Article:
I’ve never been one to worry about proper wine pairings. Whether it’s steak or fish, a sunny afternoon or a cozy night in, pretty much any wine will do, in my (uneducated) opinion. Lately, however, I figured I should learn more about the types of wines I’m drinking in order to make more informed choices.
So when I learned about the Fox School of Wine, a wine education school that hosts classes and events in Park City, I was intrigued. The Weekend Wine Series class sounded like the perfect way to kick off an evening with a friend visiting from out of town. I decided to sign us up for the reasonable rate of $34 per person, and we headed out to kick off our evening with some delicious wines.
What: Weekend Wine Series, A Wine Tasting Class
Where: Silver Baron Lodge, Deer Valley
When: Fridays 6 PM - 7 PM, During Summer and Winter Seasons
Who: Ages 21+
The Weekend Wine Series Experience
The class took place from 6 to 7 p.m. on a Saturday evening in the Silver Baron Lodge, a part of Deer Valley Resort near Snow Park Lodge. “French Classics” was the subject of our class, and the class was taught, fittingly, by “Professor” Olivier Peronnet, a French wine scholar. Kirsten Fox, the founder and “headmistress” of the Fox School of Wine, also kicked off the class with her signature sense of humor.
Kirsten Fox, Headmistress of the Fox School of Wine
The professors walked us through the five elements of wine tasting: sight, swirl, smell, sip and savor. For instance, the 2015 Pinot Gris we started with was clear with a scent of stone fruit, while a 2014 Bordeaux was ruby-red and more full-bodied. Professor Peronnet also discussed the different AOC wine-producing regions in France, with interesting historical tidbits and suggested food pairings. (Now I know that a Bordeaux is better with steak, while I should probably stick with a Chablis for fish.)
Over the course of the evening, we tasted five wines total, including a blind tasting at the end in which we guessed which wine of the five it was. Overall, the evening was light-hearted and educational, with cheeky nods to classroom traditions, like giving “students” stickers for answering questions correctly.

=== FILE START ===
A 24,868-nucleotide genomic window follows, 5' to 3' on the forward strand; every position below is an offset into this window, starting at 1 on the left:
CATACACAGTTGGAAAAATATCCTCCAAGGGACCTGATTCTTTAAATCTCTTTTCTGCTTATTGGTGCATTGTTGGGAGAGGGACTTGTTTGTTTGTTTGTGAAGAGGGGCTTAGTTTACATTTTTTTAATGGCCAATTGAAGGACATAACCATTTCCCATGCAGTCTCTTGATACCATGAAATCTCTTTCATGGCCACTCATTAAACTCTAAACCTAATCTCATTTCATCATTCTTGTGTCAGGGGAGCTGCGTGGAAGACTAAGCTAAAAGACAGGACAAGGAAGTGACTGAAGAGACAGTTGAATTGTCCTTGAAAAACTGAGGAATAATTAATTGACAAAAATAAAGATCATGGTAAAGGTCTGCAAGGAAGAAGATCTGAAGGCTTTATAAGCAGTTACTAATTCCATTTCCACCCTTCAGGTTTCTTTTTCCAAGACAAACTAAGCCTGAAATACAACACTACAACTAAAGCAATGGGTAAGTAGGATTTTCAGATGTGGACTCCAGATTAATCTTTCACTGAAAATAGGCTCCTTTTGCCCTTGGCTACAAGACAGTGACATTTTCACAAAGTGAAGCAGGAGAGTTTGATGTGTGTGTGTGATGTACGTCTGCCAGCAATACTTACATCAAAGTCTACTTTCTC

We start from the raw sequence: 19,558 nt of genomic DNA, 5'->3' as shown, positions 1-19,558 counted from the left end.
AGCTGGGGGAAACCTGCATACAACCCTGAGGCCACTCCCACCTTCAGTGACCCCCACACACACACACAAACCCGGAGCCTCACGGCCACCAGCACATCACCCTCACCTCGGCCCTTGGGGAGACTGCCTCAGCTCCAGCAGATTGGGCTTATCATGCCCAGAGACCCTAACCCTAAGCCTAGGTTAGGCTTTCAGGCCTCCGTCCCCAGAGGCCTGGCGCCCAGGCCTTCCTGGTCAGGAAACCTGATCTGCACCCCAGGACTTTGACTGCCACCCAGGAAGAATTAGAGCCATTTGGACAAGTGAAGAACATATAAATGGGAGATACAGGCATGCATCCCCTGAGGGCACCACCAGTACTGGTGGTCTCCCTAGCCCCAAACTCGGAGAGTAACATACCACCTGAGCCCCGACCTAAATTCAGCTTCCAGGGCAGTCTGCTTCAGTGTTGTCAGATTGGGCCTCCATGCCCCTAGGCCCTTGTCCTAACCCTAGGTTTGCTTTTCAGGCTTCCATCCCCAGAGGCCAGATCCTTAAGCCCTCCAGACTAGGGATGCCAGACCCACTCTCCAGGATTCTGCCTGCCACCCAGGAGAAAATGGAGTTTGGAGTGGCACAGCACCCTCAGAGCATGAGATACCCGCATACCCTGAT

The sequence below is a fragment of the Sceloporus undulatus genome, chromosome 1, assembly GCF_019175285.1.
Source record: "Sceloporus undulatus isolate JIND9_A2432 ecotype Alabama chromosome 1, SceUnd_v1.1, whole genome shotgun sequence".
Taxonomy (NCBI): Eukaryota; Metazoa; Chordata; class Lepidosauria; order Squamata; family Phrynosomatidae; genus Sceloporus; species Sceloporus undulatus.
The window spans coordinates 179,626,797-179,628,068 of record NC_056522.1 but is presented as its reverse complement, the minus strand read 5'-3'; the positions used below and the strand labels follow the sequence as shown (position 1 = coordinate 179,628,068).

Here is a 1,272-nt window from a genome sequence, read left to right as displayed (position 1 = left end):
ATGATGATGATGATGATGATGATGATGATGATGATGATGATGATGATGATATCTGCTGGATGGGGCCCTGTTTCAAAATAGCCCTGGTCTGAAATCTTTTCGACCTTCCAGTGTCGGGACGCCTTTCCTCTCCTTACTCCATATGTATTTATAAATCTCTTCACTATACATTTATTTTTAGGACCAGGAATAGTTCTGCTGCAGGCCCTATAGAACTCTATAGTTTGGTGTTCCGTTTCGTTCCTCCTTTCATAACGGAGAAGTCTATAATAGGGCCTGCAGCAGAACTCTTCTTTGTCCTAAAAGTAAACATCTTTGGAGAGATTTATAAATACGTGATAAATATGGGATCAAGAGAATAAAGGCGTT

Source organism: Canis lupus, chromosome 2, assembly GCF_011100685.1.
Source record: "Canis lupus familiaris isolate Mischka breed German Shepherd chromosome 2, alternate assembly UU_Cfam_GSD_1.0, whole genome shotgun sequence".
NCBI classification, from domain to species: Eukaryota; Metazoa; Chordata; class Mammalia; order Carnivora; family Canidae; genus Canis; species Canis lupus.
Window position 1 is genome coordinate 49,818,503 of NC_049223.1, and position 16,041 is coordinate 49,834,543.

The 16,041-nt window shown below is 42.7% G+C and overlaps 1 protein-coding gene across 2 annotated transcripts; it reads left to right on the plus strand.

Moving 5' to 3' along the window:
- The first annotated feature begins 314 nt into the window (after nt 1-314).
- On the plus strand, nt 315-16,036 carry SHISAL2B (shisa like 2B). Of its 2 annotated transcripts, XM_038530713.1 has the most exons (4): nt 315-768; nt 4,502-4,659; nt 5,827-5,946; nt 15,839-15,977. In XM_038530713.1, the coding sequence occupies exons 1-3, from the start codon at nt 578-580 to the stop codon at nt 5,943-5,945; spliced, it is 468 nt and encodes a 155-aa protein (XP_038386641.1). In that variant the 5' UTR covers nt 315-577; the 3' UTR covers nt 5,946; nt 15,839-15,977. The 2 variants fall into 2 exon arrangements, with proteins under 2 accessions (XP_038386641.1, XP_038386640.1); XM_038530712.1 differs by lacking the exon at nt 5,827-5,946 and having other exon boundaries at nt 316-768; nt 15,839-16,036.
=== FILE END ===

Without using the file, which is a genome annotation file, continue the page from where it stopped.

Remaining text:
Once class let out, I got a chance to chat with Kirsten Fox and learn more. Like so many other Parkites, Kirsten Fox was originally drawn to the area by the Best Snow on Earth. Fox started her career in public speaking, but after discovering the joy of teaching others about wine through her sister’s shop in Park City, the former Art of Wine, she pivoted her career.
After starting the Fox School of Wine in October 2008, Fox passed the Society of Wine Educators' Certified Specialist of Wine, the Level 1 Sommelier exam by the Court of Master Sommeliers in 2011, and most recently, became a Certified Executive Sommelier in 2014.
More Fox School of Wine Experiences
In addition to the Weekend Wine Series, the Fox School of Wine is also known for its Mines & Wines Tour, a unique experience that explores Park City's mining history and pairs each site with interesting wines.
During the tour, guests hop aboard a luxury vehicle to visit several sites that have played an important role in Park City’s mining history, including the Ontario Mine, Miner's Hospital, and the “Red Light District,” among others. Fox will choose delicious wines that “pair” with each location in creative ways and light bites will also be served.
Another public event from the Fox School of Wine is Table for 12, an intimate event focused on the connection of food and wine. Here, a professor will walk a small group of guests through a selection of four wines paired with interesting foods. Read about the Table for 12 experience and why it's great for wine and cheese lovers.
Looking for a more personalized tour or event? The Fox School of Wine also offers sommelier services, private receptions, team-building exercises and more. Reach out directly via email at firstname.lastname@example.org or phone (435-655-WINE) to learn more about what they can arrange, and check out their website for other services, special events, and class schedule.